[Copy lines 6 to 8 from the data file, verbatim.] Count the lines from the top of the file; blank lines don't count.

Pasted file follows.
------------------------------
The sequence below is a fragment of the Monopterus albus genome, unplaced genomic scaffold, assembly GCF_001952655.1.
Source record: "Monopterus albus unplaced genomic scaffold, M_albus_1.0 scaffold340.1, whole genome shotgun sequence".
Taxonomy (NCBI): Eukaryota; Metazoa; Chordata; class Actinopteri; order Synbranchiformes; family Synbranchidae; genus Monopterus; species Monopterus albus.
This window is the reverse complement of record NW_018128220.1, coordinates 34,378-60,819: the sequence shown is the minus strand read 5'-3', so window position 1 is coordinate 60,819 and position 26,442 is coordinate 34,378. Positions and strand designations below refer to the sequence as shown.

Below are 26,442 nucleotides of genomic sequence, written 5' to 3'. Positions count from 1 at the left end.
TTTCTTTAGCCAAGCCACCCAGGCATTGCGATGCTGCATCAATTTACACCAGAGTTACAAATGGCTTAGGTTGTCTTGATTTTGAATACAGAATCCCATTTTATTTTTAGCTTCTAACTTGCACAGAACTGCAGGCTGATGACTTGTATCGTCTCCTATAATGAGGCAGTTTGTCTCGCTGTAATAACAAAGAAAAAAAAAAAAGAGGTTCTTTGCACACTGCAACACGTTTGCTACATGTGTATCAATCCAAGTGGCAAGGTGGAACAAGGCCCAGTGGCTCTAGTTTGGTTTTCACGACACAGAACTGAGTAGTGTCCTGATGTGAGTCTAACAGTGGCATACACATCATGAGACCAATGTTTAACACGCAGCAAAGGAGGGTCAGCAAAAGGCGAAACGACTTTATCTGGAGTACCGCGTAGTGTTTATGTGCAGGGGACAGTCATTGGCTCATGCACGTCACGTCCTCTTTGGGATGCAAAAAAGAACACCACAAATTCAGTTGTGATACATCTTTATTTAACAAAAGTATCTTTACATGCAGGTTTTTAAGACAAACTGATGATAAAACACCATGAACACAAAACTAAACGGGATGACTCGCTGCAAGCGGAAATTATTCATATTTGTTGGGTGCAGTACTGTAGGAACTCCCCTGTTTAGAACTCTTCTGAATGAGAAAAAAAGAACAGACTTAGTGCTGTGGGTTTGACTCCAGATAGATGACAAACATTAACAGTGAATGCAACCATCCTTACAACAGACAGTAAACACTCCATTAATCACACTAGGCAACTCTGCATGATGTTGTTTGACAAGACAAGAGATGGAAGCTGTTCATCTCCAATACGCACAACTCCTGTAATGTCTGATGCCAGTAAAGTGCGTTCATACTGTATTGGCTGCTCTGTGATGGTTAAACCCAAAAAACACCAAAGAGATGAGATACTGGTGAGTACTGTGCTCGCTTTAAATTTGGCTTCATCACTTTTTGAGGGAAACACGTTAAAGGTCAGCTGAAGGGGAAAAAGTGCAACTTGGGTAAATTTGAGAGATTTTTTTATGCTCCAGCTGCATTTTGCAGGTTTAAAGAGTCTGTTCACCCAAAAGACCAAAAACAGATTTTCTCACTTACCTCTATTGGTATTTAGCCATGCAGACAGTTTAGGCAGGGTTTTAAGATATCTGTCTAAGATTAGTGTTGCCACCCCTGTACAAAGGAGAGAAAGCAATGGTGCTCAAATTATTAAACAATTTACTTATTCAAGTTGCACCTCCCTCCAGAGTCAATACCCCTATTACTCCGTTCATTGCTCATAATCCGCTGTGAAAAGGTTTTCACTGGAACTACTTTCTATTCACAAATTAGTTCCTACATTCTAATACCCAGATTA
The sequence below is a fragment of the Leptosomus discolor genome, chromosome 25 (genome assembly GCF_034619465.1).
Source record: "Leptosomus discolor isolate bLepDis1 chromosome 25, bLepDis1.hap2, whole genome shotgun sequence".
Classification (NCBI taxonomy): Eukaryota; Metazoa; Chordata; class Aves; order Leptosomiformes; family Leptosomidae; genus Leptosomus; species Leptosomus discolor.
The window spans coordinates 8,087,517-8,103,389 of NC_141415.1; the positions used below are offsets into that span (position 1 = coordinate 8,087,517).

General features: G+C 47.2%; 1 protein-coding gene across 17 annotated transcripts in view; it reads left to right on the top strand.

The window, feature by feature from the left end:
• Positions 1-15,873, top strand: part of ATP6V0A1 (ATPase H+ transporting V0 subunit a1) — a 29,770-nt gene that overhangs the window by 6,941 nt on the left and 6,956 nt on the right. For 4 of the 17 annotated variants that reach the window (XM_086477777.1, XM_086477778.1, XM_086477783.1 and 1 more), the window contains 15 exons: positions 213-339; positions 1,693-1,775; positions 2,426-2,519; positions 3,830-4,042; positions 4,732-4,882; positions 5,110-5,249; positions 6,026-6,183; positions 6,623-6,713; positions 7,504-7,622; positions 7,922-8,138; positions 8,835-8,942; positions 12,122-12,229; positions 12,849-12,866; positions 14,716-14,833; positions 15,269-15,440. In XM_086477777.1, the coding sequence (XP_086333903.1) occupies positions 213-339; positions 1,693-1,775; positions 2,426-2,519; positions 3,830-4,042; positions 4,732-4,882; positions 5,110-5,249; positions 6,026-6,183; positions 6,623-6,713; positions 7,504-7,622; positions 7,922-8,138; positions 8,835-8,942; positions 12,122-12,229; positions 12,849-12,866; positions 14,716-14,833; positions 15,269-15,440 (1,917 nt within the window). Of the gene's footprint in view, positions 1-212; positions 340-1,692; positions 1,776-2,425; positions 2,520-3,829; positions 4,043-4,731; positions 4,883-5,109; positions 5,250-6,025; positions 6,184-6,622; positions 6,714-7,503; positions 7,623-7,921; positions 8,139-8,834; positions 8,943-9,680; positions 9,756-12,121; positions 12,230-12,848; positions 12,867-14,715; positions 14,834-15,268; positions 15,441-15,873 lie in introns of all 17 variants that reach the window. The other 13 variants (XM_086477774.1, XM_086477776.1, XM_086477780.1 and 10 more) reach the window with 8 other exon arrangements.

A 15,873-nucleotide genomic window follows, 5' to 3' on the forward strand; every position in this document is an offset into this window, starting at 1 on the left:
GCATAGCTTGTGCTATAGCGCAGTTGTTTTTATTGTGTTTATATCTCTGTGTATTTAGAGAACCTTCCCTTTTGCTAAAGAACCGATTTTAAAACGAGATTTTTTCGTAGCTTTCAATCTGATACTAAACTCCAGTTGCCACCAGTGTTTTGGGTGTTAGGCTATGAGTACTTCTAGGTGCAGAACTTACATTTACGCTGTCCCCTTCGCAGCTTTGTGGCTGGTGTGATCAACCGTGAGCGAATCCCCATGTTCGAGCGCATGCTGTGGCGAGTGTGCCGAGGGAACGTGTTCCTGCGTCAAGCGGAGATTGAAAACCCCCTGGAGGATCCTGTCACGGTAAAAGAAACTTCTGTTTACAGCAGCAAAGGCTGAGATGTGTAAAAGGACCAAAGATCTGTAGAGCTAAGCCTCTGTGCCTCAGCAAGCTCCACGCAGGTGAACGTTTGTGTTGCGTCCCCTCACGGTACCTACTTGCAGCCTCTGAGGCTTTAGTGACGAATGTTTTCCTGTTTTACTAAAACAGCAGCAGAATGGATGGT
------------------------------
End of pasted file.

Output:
TTTCTTTAGCCAAGCCACCCAGGCATTGCGATGCTGCATCAATTTACACCAGAGTTACAAATGGCTTAGGTTGTCTTGATTTTGAATACAGAATCCCATTTTATTTTTAGCTTCTAACTTGCACAGAACTGCAGGCTGATGACTTGTATCGTCTCCTATAATGAGGCAGTTTGTCTCGCTGTAATAACAAAGAAAAAAAAAAAAGAGGTTCTTTGCACACTGCAACACGTTTGCTACATGTGTATCAATCCAAGTGGCAAGGTGGAACAAGGCCCAGTGGCTCTAGTTTGGTTTTCACGACACAGAACTGAGTAGTGTCCTGATGTGAGTCTAACAGTGGCATACACATCATGAGACCAATGTTTAACACGCAGCAAAGGAGGGTCAGCAAAAGGCGAAACGACTTTATCTGGAGTACCGCGTAGTGTTTATGTGCAGGGGACAGTCATTGGCTCATGCACGTCACGTCCTCTTTGGGATGCAAAAAAGAACACCACAAATTCAGTTGTGATACATCTTTATTTAACAAAAGTATCTTTACATGCAGGTTTTTAAGACAAACTGATGATAAAACACCATGAACACAAAACTAAACGGGATGACTCGCTGCAAGCGGAAATTATTCATATTTGTTGGGTGCAGTACTGTAGGAACTCCCCTGTTTAGAACTCTTCTGAATGAGAAAAAAAGAACAGACTTAGTGCTGTGGGTTTGACTCCAGATAGATGACAAACATTAACAGTGAATGCAACCATCCTTACAACAGACAGTAAACACTCCATTAATCACACTAGGCAACTCTGCATGATGTTGTTTGACAAGACAAGAGATGGAAGCTGTTCATCTCCAATACGCACAACTCCTGTAATGTCTGATGCCAGTAAAGTGCGTTCATACTGTATTGGCTGCTCTGTGATGGTTAAACCCAAAAAACACCAAAGAGATGAGATACTGGTGAGTACTGTGCTCGCTTTAAATTTGGCTTCATCACTTTTTGAGGGAAACACGTTAAAGGTCAGCTGAAGGGGAAAAAGTGCAACTTGGGTAAATTTGAGAGATTTTTTTATGCTCCAGCTGCATTTTGCAGGTTTAAAGAGTCTGTTCACCCAAAAGACCAAAAACAGATTTTCTCACTTACCTCTATTGGTATTTAGCCATGCAGACAGTTTAGGCAGGGTTTTAAGATATCTGTCTAAGATTAGTGTTGCCACCCCTGTACAAAGGAGAGAAAGCAATGGTGCTCAAATTATTAAACAATTTACTTATTCAAGTTGCACCTCCCTCCAGAGTCAATACCCCTATTACTCCGTTCATTGCTCATAATCCGCTGTGAAAAGGTTTTCACTGGAACTACTTTCTATTCACAAATTAGTTCCTACATTCTAATACCCAGATTA
The sequence below is a fragment of the Leptosomus discolor genome, chromosome 25 (genome assembly GCF_034619465.1).
Source record: "Leptosomus discolor isolate bLepDis1 chromosome 25, bLepDis1.hap2, whole genome shotgun sequence".